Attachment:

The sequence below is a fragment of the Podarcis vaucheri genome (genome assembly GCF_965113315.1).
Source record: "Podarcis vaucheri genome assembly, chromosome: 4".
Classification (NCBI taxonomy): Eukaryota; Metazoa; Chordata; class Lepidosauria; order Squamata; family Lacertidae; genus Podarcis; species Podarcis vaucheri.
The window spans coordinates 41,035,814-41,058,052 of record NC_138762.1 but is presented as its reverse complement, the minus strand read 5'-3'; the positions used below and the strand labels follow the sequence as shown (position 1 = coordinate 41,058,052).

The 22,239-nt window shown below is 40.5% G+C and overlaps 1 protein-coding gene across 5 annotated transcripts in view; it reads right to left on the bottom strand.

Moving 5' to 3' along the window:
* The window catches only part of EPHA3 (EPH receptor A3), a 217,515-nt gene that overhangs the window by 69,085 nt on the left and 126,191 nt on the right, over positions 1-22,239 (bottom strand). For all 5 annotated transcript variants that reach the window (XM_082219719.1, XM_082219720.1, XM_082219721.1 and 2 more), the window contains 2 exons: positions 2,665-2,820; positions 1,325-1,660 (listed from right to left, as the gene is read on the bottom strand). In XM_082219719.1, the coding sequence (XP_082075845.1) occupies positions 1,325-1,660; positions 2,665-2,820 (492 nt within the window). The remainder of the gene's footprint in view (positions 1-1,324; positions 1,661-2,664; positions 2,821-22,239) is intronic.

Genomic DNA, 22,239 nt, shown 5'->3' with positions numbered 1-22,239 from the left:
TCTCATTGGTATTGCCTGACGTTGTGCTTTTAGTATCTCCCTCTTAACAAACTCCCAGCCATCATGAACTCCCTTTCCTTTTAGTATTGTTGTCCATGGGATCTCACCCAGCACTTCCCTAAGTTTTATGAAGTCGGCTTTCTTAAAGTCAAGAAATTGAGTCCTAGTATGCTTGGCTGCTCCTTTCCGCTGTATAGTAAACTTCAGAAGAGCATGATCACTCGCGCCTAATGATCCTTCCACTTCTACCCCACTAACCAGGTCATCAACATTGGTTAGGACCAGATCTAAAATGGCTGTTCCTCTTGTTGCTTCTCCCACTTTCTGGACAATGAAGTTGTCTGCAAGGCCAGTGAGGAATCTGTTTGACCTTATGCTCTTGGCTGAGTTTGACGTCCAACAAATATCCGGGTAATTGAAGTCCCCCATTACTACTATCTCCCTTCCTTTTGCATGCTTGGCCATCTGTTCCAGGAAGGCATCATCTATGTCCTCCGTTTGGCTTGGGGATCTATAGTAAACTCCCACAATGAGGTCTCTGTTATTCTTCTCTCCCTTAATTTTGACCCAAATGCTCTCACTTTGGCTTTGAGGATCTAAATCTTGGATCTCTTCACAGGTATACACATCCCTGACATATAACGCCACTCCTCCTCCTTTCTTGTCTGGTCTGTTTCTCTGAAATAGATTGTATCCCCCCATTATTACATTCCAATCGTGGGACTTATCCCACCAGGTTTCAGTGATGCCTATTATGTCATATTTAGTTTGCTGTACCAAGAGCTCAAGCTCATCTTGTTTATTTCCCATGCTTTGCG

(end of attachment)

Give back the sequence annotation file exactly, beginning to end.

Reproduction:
The sequence below is a fragment of the Podarcis vaucheri genome (genome assembly GCF_965113315.1).
Source record: "Podarcis vaucheri genome assembly, chromosome: 4".
Classification (NCBI taxonomy): Eukaryota; Metazoa; Chordata; class Lepidosauria; order Squamata; family Lacertidae; genus Podarcis; species Podarcis vaucheri.
The window spans coordinates 41,035,814-41,058,052 of record NC_138762.1 but is presented as its reverse complement, the minus strand read 5'-3'; the positions used below and the strand labels follow the sequence as shown (position 1 = coordinate 41,058,052).

The 22,239-nt window shown below is 40.5% G+C and overlaps 1 protein-coding gene across 5 annotated transcripts in view; it reads right to left on the bottom strand.

Moving 5' to 3' along the window:
* The window catches only part of EPHA3 (EPH receptor A3), a 217,515-nt gene that overhangs the window by 69,085 nt on the left and 126,191 nt on the right, over positions 1-22,239 (bottom strand). For all 5 annotated transcript variants that reach the window (XM_082219719.1, XM_082219720.1, XM_082219721.1 and 2 more), the window contains 2 exons: positions 2,665-2,820; positions 1,325-1,660 (listed from right to left, as the gene is read on the bottom strand). In XM_082219719.1, the coding sequence (XP_082075845.1) occupies positions 1,325-1,660; positions 2,665-2,820 (492 nt within the window). The remainder of the gene's footprint in view (positions 1-1,324; positions 1,661-2,664; positions 2,821-22,239) is intronic.

Genomic DNA, 22,239 nt, shown 5'->3' with positions numbered 1-22,239 from the left:
TCTCATTGGTATTGCCTGACGTTGTGCTTTTAGTATCTCCCTCTTAACAAACTCCCAGCCATCATGAACTCCCTTTCCTTTTAGTATTGTTGTCCATGGGATCTCACCCAGCACTTCCCTAAGTTTTATGAAGTCGGCTTTCTTAAAGTCAAGAAATTGAGTCCTAGTATGCTTGGCTGCTCCTTTCCGCTGTATAGTAAACTTCAGAAGAGCATGATCACTCGCGCCTAATGATCCTTCCACTTCTACCCCACTAACCAGGTCATCAACATTGGTTAGGACCAGATCTAAAATGGCTGTTCCTCTTGTTGCTTCTCCCACTTTCTGGACAATGAAGTTGTCTGCAAGGCCAGTGAGGAATCTGTTTGACCTTATGCTCTTGGCTGAGTTTGACGTCCAACAAATATCCGGGTAATTGAAGTCCCCCATTACTACTATCTCCCTTCCTTTTGCATGCTTGGCCATCTGTTCCAGGAAGGCATCATCTATGTCCTCCGTTTGGCTTGGGGATCTATAGTAAACTCCCACAATGAGGTCTCTGTTATTCTTCTCTCCCTTAATTTTGACCCAAATGCTCTCACTTTGGCTTTGAGGATCTAAATCTTGGATCTCTTCACAGGTATACACATCCCTGACATATAACGCCACTCCTCCTCCTTTCTTGTCTGGTCTGTTTCTCTGAAATAGATTGTATCCCCCCATTATTACATTCCAATCGTGGGACTTATCCCACCAGGTTTCAGTGATGCCTATTATGTCATATTTAGTTTGCTGTACCAAGAGCTCAAGCTCATCTTGTTTATTTCCCATGCTTTGCG